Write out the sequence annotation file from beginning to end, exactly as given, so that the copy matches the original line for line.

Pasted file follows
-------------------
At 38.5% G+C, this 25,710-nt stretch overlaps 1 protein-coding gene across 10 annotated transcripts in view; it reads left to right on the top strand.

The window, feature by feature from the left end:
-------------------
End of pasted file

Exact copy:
At 38.5% G+C, this 25,710-nt stretch overlaps 1 protein-coding gene across 10 annotated transcripts in view; it reads left to right on the top strand.

The window, feature by feature from the left end: